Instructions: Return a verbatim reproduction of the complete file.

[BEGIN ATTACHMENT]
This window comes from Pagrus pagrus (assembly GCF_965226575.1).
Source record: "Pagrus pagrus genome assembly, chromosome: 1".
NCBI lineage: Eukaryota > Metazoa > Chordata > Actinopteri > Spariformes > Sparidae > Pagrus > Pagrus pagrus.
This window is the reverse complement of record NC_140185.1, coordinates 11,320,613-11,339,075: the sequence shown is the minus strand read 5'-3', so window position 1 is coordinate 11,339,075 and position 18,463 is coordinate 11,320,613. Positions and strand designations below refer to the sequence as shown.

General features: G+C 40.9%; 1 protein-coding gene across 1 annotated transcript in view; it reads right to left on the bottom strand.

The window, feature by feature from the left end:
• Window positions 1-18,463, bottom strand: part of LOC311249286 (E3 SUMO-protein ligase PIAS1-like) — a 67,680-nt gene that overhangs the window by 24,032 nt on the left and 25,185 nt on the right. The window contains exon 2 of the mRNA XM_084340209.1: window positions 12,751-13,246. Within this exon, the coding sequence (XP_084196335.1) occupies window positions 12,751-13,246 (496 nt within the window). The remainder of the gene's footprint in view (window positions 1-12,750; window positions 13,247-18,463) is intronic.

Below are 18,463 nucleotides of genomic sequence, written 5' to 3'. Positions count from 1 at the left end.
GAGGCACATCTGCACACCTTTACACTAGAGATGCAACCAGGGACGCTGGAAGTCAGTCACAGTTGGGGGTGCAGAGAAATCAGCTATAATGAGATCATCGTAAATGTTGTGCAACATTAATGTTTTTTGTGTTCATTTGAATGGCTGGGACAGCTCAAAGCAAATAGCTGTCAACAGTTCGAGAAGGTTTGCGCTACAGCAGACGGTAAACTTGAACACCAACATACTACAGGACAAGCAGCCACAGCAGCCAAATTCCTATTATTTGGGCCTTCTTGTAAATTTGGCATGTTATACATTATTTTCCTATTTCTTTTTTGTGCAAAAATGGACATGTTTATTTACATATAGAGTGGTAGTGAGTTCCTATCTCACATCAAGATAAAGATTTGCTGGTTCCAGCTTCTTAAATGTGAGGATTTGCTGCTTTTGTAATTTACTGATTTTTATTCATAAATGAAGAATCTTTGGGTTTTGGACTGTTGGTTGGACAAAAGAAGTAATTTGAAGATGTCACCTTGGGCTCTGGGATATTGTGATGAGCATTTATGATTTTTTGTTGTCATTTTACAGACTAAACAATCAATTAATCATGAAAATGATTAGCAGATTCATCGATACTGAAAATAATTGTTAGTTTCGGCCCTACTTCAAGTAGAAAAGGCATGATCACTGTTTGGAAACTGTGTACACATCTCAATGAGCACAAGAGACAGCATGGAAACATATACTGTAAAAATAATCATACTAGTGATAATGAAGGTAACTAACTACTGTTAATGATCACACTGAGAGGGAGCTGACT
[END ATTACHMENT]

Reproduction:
This window comes from Pagrus pagrus (assembly GCF_965226575.1).
Source record: "Pagrus pagrus genome assembly, chromosome: 1".
NCBI lineage: Eukaryota > Metazoa > Chordata > Actinopteri > Spariformes > Sparidae > Pagrus > Pagrus pagrus.
This window is the reverse complement of record NC_140185.1, coordinates 11,320,613-11,339,075: the sequence shown is the minus strand read 5'-3', so window position 1 is coordinate 11,339,075 and position 18,463 is coordinate 11,320,613. Positions and strand designations below refer to the sequence as shown.

General features: G+C 40.9%; 1 protein-coding gene across 1 annotated transcript in view; it reads right to left on the bottom strand.

The window, feature by feature from the left end:
• Window positions 1-18,463, bottom strand: part of LOC311249286 (E3 SUMO-protein ligase PIAS1-like) — a 67,680-nt gene that overhangs the window by 24,032 nt on the left and 25,185 nt on the right. The window contains exon 2 of the mRNA XM_084340209.1: window positions 12,751-13,246. Within this exon, the coding sequence (XP_084196335.1) occupies window positions 12,751-13,246 (496 nt within the window). The remainder of the gene's footprint in view (window positions 1-12,750; window positions 13,247-18,463) is intronic.

Below are 18,463 nucleotides of genomic sequence, written 5' to 3'. Positions count from 1 at the left end.
GAGGCACATCTGCACACCTTTACACTAGAGATGCAACCAGGGACGCTGGAAGTCAGTCACAGTTGGGGGTGCAGAGAAATCAGCTATAATGAGATCATCGTAAATGTTGTGCAACATTAATGTTTTTTGTGTTCATTTGAATGGCTGGGACAGCTCAAAGCAAATAGCTGTCAACAGTTCGAGAAGGTTTGCGCTACAGCAGACGGTAAACTTGAACACCAACATACTACAGGACAAGCAGCCACAGCAGCCAAATTCCTATTATTTGGGCCTTCTTGTAAATTTGGCATGTTATACATTATTTTCCTATTTCTTTTTTGTGCAAAAATGGACATGTTTATTTACATATAGAGTGGTAGTGAGTTCCTATCTCACATCAAGATAAAGATTTGCTGGTTCCAGCTTCTTAAATGTGAGGATTTGCTGCTTTTGTAATTTACTGATTTTTATTCATAAATGAAGAATCTTTGGGTTTTGGACTGTTGGTTGGACAAAAGAAGTAATTTGAAGATGTCACCTTGGGCTCTGGGATATTGTGATGAGCATTTATGATTTTTTGTTGTCATTTTACAGACTAAACAATCAATTAATCATGAAAATGATTAGCAGATTCATCGATACTGAAAATAATTGTTAGTTTCGGCCCTACTTCAAGTAGAAAAGGCATGATCACTGTTTGGAAACTGTGTACACATCTCAATGAGCACAAGAGACAGCATGGAAACATATACTGTAAAAATAATCATACTAGTGATAATGAAGGTAACTAACTACTGTTAATGATCACACTGAGAGGGAGCTGACT